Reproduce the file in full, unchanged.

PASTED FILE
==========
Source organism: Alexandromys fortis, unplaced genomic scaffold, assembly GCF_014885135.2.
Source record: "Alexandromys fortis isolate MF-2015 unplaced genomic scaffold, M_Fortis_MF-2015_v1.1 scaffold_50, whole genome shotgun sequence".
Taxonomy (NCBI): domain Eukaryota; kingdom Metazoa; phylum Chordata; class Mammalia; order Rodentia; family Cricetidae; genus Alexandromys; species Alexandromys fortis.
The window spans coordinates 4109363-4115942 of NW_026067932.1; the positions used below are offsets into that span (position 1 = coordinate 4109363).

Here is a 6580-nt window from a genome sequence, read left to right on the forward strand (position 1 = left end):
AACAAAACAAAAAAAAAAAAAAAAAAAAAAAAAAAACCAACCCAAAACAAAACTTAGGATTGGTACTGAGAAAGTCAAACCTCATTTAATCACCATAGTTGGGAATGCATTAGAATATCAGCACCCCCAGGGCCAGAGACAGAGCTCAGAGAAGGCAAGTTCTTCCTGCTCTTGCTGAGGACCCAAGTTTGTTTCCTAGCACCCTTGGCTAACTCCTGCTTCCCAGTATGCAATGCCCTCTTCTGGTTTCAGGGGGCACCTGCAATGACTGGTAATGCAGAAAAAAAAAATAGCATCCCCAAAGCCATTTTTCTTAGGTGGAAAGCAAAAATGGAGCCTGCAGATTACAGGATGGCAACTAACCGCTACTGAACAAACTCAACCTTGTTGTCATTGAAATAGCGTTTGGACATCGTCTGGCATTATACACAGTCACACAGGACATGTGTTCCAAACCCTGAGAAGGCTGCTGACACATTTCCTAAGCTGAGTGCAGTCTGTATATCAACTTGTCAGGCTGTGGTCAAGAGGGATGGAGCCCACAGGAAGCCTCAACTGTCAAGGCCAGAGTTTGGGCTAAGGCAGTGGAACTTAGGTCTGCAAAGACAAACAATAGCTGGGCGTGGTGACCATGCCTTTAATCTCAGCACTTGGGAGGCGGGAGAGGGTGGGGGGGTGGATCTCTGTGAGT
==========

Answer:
Source organism: Alexandromys fortis, unplaced genomic scaffold, assembly GCF_014885135.2.
Source record: "Alexandromys fortis isolate MF-2015 unplaced genomic scaffold, M_Fortis_MF-2015_v1.1 scaffold_50, whole genome shotgun sequence".
Taxonomy (NCBI): domain Eukaryota; kingdom Metazoa; phylum Chordata; class Mammalia; order Rodentia; family Cricetidae; genus Alexandromys; species Alexandromys fortis.
The window spans coordinates 4109363-4115942 of NW_026067932.1; the positions used below are offsets into that span (position 1 = coordinate 4109363).

Here is a 6580-nt window from a genome sequence, read left to right on the forward strand (position 1 = left end):
AACAAAACAAAAAAAAAAAAAAAAAAAAAAAAAAAACCAACCCAAAACAAAACTTAGGATTGGTACTGAGAAAGTCAAACCTCATTTAATCACCATAGTTGGGAATGCATTAGAATATCAGCACCCCCAGGGCCAGAGACAGAGCTCAGAGAAGGCAAGTTCTTCCTGCTCTTGCTGAGGACCCAAGTTTGTTTCCTAGCACCCTTGGCTAACTCCTGCTTCCCAGTATGCAATGCCCTCTTCTGGTTTCAGGGGGCACCTGCAATGACTGGTAATGCAGAAAAAAAAAATAGCATCCCCAAAGCCATTTTTCTTAGGTGGAAAGCAAAAATGGAGCCTGCAGATTACAGGATGGCAACTAACCGCTACTGAACAAACTCAACCTTGTTGTCATTGAAATAGCGTTTGGACATCGTCTGGCATTATACACAGTCACACAGGACATGTGTTCCAAACCCTGAGAAGGCTGCTGACACATTTCCTAAGCTGAGTGCAGTCTGTATATCAACTTGTCAGGCTGTGGTCAAGAGGGATGGAGCCCACAGGAAGCCTCAACTGTCAAGGCCAGAGTTTGGGCTAAGGCAGTGGAACTTAGGTCTGCAAAGACAAACAATAGCTGGGCGTGGTGACCATGCCTTTAATCTCAGCACTTGGGAGGCGGGAGAGGGTGGGGGGGTGGATCTCTGTGAGT